Let me slow down time in this digital universe. The growth of the trees and plants slows and stops. Now other movement becomes evident. On the ground we see insects scurrying along. A long line of ants marches forward, each following the pheromone trails left by its companions ahead of it. As we watch, the first few ants reach a specific point on the ground and turn, heading toward a new location, with the ants behind them following like an over-ambitious conga line. As we stand back, we can see that the ants are tracing out a complex and zigzagging route across the ground. Looking up, we see the sky filled with a flock of birds, flying in astonishing formations. They circle around each other, dive up and down, and suddenly all change direction at the same time -- yet never does a single bird collide with another. But there are still many more digital marvels in this universe for me to show you. Let me adjust our size.

We shrink rapidly, until the ants tower above us, as high as skyscrapers. Suddenly everything becomes dark. We have been swallowed by some digital creature. Don't be alarmed -- I arranged for this to happen. I would like to show you around inside.

We watch the flow of cells from within the veins of the creature. Most are completely normal, but once in a while, we spot a cluster of cells stuck together. In the center of the cluster is a virus or some other unwanted intruder into this creature. It is surrounded by large, colorless cells, which are attacking it. These are the leukocytes -- the white blood cells of our digital creature that detect anything that is not regarded as "normal." We move into the bone marrow of the creature. It is here that new white blood cells are constructed. Using the patterns laid down in the DNA of this creature, new cells are created constantly, each configured to attack a different invader. As we watch, a new cell is created and released into the bloodstream. If this cell finds an intruder, it will immediately clone itself, increasing the number of cells designed to attack this particular type of unwanted guest. Throughout the network of veins, an ever-changing police force of white blood cells patrols the creature, ensuring that immunity to all types of attacker is maintained at all times.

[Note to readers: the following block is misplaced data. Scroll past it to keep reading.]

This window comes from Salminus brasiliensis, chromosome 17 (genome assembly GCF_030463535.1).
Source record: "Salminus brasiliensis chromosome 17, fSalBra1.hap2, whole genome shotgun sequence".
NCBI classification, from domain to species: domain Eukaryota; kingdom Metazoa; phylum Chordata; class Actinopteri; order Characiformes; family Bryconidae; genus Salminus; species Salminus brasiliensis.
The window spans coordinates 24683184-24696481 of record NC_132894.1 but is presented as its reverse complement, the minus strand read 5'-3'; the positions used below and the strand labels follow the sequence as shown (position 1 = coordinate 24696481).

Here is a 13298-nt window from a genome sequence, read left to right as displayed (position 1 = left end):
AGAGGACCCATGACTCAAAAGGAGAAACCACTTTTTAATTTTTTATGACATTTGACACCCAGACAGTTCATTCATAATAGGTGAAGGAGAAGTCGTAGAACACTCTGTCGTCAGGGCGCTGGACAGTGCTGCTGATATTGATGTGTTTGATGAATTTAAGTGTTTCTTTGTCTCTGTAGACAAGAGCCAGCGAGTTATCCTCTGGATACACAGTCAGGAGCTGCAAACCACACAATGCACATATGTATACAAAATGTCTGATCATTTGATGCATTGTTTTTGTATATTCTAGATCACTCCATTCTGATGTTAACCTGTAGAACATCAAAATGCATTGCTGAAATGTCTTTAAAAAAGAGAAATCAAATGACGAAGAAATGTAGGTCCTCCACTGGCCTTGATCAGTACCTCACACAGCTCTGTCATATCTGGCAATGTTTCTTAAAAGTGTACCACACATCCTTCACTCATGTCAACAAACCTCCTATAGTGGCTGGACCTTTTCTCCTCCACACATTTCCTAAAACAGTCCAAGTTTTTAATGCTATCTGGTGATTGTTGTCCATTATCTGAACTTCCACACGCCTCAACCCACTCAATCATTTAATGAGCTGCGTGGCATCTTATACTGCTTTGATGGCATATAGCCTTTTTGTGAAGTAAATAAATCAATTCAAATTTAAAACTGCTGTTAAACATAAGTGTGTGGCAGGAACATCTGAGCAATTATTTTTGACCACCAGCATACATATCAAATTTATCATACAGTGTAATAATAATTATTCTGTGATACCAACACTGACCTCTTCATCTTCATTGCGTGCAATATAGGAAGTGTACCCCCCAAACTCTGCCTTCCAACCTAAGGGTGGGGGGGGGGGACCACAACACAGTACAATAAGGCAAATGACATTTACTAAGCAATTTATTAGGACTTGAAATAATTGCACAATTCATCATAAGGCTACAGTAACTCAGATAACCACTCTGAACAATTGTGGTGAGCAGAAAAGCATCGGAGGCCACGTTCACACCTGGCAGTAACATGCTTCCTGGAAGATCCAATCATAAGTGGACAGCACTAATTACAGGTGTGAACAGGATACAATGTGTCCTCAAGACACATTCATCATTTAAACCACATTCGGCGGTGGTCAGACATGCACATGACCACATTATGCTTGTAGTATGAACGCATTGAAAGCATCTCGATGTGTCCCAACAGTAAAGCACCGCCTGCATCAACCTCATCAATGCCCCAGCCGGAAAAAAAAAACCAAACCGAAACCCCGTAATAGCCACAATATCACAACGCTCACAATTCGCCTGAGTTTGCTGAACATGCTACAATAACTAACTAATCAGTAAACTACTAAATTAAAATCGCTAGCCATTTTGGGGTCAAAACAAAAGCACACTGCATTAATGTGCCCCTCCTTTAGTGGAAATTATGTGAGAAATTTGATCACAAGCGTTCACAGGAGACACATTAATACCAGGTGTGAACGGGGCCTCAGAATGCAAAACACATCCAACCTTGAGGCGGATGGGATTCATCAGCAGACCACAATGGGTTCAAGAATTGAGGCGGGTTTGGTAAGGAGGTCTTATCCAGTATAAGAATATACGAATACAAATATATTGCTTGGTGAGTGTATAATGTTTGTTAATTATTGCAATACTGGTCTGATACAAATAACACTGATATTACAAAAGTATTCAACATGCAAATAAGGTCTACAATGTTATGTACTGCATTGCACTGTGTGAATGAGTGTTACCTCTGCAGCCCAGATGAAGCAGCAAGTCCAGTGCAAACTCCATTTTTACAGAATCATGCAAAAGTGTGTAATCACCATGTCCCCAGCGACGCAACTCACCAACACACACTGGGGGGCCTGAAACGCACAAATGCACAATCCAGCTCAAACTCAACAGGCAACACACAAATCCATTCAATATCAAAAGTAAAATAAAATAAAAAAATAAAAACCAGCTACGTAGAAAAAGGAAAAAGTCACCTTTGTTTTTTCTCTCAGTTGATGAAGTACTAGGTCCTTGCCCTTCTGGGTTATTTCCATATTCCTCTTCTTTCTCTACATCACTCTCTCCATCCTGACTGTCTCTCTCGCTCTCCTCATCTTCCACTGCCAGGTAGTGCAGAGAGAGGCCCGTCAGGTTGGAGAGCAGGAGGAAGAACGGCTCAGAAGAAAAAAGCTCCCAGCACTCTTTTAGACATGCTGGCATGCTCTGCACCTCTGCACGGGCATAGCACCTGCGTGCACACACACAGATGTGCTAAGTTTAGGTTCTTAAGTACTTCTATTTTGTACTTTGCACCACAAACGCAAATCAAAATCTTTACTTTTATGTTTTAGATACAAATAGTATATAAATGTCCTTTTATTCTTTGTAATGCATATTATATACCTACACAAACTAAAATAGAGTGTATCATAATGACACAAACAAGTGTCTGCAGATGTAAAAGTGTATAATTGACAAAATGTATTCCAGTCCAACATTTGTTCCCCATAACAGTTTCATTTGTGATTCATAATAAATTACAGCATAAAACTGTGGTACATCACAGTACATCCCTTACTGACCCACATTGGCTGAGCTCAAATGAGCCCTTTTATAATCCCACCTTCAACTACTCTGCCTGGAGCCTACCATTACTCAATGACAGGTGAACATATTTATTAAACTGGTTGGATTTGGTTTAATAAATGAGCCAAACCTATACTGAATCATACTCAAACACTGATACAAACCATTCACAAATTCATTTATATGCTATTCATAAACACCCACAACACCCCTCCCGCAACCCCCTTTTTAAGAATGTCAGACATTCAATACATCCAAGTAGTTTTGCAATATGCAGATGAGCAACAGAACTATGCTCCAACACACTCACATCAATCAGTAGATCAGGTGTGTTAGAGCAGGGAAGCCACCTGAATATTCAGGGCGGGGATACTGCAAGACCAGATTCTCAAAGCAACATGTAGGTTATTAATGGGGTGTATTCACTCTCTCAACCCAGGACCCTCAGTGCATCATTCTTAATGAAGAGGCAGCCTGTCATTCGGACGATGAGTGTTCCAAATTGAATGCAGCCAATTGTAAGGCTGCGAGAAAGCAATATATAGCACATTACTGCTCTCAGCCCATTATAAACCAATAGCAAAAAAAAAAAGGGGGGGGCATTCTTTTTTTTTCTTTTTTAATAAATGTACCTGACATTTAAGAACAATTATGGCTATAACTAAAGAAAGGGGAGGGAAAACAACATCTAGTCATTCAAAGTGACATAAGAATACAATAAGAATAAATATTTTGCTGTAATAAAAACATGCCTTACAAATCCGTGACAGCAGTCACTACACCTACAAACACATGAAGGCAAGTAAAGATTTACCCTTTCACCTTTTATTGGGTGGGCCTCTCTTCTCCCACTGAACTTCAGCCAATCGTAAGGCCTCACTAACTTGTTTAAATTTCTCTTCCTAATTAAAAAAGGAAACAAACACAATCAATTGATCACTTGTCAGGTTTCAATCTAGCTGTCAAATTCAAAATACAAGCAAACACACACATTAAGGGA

We move again inside the digital creature and find ourselves in the brain. Around us is a dazzling electrical storm of activity. Interconnected neurons fire electrical signals at each other in a vastly complicated network, informing their companions to stop or start firing themselves. In parallel, chemical signals are constantly emitted from the cells, and new connections between cells are grown or lost. The unceasing activity around us embraces electrical signals generated by the creature's senses and emits a never-ending stream of signals to the muscles and organs of the creature, causing it to react to its environment and learn, plan, and predict things in its world.

I shrink us again in the digital universe. We are now so small that we are within a single cell of the creature. In fact, we can see molecules within the cell. One vast spiraling molecule dominates the view -- a strand of digital DNA held within the nucleus of every cell of the creature. The DNA defines how the creature is grown from a single cell. It also specifies how the creature should mature and controls the production of cells for the immune system. The separate genes in the DNA are rules, designed to turn on and off the production of proteins. The proteins trigger new cells to grow, cause them to differentiate into different types of cell, and even tell cells to die. The DNA of this creature defines a complex recipe of actions and counteractions, safeguards and repair mechanisms.